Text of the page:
US still leads in supercomputing
The U.S. kept its spot at the head of the latest Top500 list of the fastest high-performance computers, with Energy Department machines in four of the top 10 spots, including the first-and second-ranked systems.
China has the largest number of Top500 machines with 227, up from 219 six months ago, according to the Top500 officials. The number of U.S.-based systems on the list, by contrast, remains near its all-time low at 118.
U.S. systems tend to be significantly larger than those in China, and thus currently make up 37.8% share of the list’s aggregate performance -- a 5.9% lead over China, which boasts 31.9% performance share. The performance gap is shrinking, though. Six months ago, the U.S. machines' aggregate performance lead was 8.5%.
Oak Ridge National Laboratory’s Summit system and the Sierra system at Lawrence Livermore National Laboratory remain in the top two spots. Both are IBM-built supercomputers employing Power9 CPUs and NVIDIA Tesla V100 GPUs. It’s the fourth time in the past two years that Summit has been No. 1 on the semi-annual Top500 list.
China's Sunway TaihuLight supercomputer comes in third, and its Tianhe-2A holds the fourth spot. The rest of the top 10 includes:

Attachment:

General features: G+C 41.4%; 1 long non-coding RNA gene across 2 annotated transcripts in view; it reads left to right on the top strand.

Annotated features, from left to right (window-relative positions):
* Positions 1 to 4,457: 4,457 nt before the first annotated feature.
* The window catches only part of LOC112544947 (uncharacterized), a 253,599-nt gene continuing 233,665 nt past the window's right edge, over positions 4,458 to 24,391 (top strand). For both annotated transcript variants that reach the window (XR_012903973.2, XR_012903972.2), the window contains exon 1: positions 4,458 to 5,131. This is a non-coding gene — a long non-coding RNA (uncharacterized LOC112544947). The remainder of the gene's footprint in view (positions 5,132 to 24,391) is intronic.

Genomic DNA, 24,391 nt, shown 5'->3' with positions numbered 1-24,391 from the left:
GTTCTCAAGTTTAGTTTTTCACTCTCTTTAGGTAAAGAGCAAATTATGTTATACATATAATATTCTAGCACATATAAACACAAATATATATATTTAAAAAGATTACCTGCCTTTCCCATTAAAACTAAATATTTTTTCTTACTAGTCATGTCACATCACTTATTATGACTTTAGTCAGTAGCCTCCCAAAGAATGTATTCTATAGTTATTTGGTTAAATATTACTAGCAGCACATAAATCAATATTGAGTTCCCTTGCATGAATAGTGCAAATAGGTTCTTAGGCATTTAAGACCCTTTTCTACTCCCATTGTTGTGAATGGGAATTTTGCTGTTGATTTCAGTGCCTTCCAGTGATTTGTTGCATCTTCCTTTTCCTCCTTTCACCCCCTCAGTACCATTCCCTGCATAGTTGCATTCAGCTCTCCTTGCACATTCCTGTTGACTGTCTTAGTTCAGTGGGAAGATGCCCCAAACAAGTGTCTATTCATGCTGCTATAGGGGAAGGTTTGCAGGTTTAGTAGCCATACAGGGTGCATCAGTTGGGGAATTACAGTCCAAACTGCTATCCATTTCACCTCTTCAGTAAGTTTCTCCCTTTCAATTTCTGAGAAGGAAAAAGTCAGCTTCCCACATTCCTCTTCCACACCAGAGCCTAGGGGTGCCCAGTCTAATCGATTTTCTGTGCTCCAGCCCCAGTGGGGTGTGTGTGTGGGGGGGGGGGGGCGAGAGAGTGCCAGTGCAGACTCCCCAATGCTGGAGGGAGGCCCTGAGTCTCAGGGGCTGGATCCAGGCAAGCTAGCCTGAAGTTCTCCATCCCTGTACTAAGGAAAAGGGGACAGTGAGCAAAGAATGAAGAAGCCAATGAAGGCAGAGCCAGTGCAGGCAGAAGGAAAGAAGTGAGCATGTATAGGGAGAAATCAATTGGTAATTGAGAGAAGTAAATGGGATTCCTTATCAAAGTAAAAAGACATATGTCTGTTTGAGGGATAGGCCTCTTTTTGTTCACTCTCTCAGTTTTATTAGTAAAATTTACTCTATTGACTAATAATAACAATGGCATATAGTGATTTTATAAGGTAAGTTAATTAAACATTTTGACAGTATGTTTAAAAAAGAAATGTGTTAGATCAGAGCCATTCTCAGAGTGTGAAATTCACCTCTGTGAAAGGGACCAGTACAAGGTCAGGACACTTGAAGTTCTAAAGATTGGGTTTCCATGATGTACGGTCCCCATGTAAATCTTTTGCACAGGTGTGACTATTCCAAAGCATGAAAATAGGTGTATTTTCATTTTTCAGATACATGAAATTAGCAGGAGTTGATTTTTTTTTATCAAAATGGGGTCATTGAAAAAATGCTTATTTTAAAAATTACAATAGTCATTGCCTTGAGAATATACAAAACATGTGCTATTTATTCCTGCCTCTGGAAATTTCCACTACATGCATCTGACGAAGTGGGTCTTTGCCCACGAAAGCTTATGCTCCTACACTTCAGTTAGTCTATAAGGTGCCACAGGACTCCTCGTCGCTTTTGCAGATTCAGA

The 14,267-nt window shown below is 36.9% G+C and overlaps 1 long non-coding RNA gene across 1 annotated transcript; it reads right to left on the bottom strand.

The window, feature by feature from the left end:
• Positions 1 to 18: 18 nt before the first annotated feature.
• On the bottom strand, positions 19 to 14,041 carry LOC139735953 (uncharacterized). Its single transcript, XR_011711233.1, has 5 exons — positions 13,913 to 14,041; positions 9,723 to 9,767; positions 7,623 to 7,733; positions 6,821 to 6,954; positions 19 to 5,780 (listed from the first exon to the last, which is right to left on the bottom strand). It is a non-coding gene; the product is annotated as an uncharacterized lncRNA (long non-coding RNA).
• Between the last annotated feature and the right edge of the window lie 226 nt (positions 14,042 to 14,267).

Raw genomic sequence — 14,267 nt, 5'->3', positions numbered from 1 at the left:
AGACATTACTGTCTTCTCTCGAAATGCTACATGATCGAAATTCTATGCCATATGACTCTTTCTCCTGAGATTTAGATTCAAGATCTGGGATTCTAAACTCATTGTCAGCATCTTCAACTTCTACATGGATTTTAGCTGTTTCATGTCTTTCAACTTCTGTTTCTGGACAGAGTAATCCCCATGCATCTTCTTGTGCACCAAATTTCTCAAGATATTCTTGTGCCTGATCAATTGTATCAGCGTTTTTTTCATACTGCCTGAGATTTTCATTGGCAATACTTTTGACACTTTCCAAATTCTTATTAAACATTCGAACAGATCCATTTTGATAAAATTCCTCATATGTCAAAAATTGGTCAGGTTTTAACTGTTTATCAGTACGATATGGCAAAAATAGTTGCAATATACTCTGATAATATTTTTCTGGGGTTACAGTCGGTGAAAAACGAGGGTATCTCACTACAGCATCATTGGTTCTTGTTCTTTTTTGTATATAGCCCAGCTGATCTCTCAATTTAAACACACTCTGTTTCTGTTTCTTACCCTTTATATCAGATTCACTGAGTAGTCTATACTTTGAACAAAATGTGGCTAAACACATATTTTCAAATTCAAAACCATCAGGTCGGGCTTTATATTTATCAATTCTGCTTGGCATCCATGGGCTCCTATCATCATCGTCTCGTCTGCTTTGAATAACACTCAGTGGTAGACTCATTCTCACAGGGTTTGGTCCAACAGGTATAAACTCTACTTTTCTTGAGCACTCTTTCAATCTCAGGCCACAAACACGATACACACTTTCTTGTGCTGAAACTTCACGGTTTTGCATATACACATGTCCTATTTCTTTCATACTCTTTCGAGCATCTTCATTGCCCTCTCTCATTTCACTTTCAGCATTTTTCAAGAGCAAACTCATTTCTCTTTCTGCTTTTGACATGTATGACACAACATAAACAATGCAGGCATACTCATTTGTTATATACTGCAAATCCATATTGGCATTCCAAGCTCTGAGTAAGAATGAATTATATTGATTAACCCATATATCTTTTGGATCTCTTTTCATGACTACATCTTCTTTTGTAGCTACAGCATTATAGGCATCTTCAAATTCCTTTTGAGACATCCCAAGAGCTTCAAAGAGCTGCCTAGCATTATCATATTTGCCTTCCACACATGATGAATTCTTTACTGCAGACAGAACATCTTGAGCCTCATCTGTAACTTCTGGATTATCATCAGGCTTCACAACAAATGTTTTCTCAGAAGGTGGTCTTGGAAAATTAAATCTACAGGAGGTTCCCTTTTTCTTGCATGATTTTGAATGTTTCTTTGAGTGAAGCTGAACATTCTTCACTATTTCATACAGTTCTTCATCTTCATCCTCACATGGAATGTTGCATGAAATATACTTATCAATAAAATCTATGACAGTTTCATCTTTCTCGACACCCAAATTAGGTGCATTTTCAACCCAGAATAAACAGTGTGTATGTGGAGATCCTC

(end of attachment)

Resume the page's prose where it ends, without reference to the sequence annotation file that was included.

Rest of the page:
- Frontera, a Dell C6420 system installed at the Texas Advanced Computing Center of the University of Texas.
- Piz Daint, a Cray XC50 supercomputer installed at the Swiss National Supercomputing Centre (CSCS) in Lugano, Switzerland.
- Trinity, a Cray XC40 system operated by Los Alamos National Laboratory and Sandia National Laboratories.
- AI Bridging Cloud Infrastructure, a Fujitsu system installed at Japan’s National Institute of Advanced Industrial Science and Technology.
- SuperMUC-NG, a Lenovo-built machine installed at the Leibniz-Rechenzentrum (Leibniz Supercomputing Centre) in Garching, near Munich.
- The Lassen supercomputer at Lawrence Livermore National Laboratory is ranked number 10. It is the unclassified counterpart to the lab's classified Sierra system and shares the same IBM Power9/NVIDIA V100 GPU architecture.
Intel chips dominate the top 500 machines, with the company's processors installed in 470 of the systems. IBM is second with 14 systems, AMD chips are installed three systems and two Arm-based supercomputers made the Top 500 list: the Astra system deployed at Sandia National Laboratories and Fujitsu’s A64FX prototype system. NVIDIA GPUs are present in 136 of the 145 accelerated systems, up from 134 machines six months ago.
“Today’s world supercomputer rankings once again confirms U.S. leadership in high-performance computing and scientific discovery," Secretary of Energy Rick Perry said in a statement. "Led in large part by the extraordinary work of DOE’s National Laboratories, these astonishing capabilities hold enormous promise for our country, and will transform our science, boost our economy, and safeguard our national security."
See the full list here.
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